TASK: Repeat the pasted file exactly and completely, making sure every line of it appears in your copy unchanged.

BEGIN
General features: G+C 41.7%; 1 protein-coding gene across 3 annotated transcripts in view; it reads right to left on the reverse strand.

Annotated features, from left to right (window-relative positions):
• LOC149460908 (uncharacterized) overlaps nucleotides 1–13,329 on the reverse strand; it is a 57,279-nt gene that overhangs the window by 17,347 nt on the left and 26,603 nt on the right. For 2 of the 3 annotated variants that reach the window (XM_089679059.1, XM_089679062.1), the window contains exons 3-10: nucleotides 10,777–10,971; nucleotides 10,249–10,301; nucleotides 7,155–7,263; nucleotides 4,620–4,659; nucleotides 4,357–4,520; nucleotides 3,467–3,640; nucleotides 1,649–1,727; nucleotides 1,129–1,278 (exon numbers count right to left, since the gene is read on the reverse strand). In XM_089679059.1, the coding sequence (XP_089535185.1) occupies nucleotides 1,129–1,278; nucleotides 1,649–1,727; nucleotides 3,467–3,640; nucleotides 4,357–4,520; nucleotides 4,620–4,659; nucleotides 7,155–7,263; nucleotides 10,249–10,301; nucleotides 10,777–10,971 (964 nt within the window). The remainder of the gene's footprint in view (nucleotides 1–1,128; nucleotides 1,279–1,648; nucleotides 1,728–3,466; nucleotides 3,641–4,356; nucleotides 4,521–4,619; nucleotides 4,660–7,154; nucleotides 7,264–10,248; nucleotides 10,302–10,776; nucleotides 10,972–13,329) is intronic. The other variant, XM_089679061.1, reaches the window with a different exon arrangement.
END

General features: G+C 41.7%; 1 protein-coding gene across 3 annotated transcripts in view; it reads right to left on the reverse strand.

Annotated features, from left to right (window-relative positions):
• LOC149460908 (uncharacterized) overlaps nucleotides 1–13,329 on the reverse strand; it is a 57,279-nt gene that overhangs the window by 17,347 nt on the left and 26,603 nt on the right. For 2 of the 3 annotated variants that reach the window (XM_089679059.1, XM_089679062.1), the window contains exons 3-10: nucleotides 10,777–10,971; nucleotides 10,249–10,301; nucleotides 7,155–7,263; nucleotides 4,620–4,659; nucleotides 4,357–4,520; nucleotides 3,467–3,640; nucleotides 1,649–1,727; nucleotides 1,129–1,278 (exon numbers count right to left, since the gene is read on the reverse strand). In XM_089679059.1, the coding sequence (XP_089535185.1) occupies nucleotides 1,129–1,278; nucleotides 1,649–1,727; nucleotides 3,467–3,640; nucleotides 4,357–4,520; nucleotides 4,620–4,659; nucleotides 7,155–7,263; nucleotides 10,249–10,301; nucleotides 10,777–10,971 (964 nt within the window). The remainder of the gene's footprint in view (nucleotides 1–1,128; nucleotides 1,279–1,648; nucleotides 1,728–3,466; nucleotides 3,641–4,356; nucleotides 4,521–4,619; nucleotides 4,660–7,154; nucleotides 7,264–10,248; nucleotides 10,302–10,776; nucleotides 10,972–13,329) is intronic. The other variant, XM_089679061.1, reaches the window with a different exon arrangement.